checks and balances
- Executive - the president
- Legislative - the congress
- Judicial - the court system
- The president, for example, has to get the votes and approval from the congress to pass a bill or law.
- The congress can pass a bill or law; but, the president can veto a law that either the House of Representatives or Senate tries to pass.
- If the legislature doesn't like the way a court interpreted something or doesn't like a "rule" a court created in case law, the legislature can then pass a new law changing the rules (provided they get the support from the president and the legislative branch).
- If a law is passed and someone sues to challenge whether that law is constitutional, the Supreme Court gets to take a look and make sure the law doesn't tread on constitutional rights.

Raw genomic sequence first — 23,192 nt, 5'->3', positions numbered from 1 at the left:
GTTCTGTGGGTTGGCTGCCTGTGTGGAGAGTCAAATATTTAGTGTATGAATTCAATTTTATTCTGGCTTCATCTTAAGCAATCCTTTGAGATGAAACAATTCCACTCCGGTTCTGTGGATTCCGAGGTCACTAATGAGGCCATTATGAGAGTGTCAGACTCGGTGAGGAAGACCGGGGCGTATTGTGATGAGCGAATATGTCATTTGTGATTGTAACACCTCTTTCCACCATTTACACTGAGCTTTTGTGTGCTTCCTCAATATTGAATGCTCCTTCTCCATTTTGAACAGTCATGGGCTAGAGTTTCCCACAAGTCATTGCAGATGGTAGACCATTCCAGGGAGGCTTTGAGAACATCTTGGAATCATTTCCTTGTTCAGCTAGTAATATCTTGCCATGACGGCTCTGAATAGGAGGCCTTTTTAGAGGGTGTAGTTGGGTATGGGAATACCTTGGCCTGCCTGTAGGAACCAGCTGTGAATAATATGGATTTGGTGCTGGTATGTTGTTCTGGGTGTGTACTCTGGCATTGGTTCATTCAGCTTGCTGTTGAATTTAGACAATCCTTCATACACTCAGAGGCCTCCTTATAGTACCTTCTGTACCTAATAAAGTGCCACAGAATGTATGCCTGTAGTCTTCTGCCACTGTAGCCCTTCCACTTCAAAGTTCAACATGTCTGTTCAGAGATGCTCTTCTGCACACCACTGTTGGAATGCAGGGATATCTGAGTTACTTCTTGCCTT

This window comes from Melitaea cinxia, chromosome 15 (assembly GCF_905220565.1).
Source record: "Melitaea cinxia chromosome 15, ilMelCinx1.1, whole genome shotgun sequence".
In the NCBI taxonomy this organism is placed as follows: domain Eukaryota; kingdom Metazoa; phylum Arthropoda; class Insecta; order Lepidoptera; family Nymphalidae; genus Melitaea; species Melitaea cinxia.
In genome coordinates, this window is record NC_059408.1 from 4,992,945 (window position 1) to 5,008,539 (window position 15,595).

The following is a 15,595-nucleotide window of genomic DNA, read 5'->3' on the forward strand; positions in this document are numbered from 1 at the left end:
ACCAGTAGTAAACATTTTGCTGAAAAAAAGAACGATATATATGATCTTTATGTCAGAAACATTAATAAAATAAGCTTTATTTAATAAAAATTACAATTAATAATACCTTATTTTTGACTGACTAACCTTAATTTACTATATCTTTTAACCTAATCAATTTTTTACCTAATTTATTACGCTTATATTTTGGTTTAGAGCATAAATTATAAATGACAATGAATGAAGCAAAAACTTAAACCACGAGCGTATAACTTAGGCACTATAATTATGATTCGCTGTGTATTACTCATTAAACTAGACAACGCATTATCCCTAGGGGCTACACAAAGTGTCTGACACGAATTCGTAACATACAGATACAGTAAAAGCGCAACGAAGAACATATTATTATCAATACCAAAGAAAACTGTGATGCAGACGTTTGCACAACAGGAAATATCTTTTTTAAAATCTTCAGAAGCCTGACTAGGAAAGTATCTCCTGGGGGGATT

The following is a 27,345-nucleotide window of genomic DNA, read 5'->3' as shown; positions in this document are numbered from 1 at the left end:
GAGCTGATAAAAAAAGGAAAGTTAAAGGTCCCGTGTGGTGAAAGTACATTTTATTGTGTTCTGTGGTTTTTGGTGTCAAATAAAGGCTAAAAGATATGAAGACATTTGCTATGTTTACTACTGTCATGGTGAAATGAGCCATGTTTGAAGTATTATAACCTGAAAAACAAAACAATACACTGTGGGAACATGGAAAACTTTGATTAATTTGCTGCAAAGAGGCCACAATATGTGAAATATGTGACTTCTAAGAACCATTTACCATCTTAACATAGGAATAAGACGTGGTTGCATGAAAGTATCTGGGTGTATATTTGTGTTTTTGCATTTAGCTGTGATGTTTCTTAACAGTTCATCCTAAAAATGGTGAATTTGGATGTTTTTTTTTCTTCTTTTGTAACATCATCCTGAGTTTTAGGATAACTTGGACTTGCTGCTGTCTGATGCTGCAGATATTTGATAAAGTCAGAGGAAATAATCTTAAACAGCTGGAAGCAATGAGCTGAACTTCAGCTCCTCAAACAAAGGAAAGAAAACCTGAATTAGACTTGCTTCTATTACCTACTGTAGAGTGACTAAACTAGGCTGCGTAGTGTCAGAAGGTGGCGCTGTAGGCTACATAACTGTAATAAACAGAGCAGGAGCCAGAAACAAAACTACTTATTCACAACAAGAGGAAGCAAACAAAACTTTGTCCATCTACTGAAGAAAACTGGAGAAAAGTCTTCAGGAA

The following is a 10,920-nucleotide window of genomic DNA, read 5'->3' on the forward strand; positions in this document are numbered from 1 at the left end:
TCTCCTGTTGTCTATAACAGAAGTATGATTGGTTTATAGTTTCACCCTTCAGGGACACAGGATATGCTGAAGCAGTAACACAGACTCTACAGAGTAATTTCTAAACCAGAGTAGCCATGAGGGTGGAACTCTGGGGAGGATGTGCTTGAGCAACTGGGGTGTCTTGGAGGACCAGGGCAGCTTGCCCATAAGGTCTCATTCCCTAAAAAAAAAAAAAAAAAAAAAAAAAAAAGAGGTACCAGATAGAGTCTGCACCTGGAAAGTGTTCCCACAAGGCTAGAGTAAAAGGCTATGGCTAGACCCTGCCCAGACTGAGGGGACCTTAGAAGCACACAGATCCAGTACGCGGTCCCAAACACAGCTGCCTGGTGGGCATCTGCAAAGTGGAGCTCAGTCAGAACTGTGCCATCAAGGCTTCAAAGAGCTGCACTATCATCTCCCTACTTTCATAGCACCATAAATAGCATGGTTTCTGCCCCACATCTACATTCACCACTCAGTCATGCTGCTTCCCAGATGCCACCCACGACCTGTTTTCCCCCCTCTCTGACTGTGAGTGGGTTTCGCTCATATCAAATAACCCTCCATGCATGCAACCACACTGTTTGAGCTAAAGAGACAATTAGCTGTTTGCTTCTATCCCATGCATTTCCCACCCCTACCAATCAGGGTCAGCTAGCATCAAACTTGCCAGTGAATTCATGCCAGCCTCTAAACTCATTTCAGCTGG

A fundamental principle of American government, guaranteed by the Constitution, whereby each branch of the government (executive, judicial, and legislative) has some measure of influence over the other branches and may choose to block procedures of the other branches. Checks and balances prevent any one branch from accumulating too much power and encourage cooperation between branches as well as comprehensive debate on controversial policy issues. For example, to enact a federal law, the Senate and the House of Representatives must each vote to pass the law. In this sense, each house of Congress can check the other. Furthermore, even if the two houses do agree, the president must sign the law. If he chooses to veto the law, it can still be enacted if two-thirds of the members of both houses vote to override the veto. Under this arrangement, both Congress and the president can check each other. (See also appropriation, impeachment, judicial review, and separation of powers.)
checks and balances - Legal Definition
Used by arrangement with John Wiley & Sons, Inc.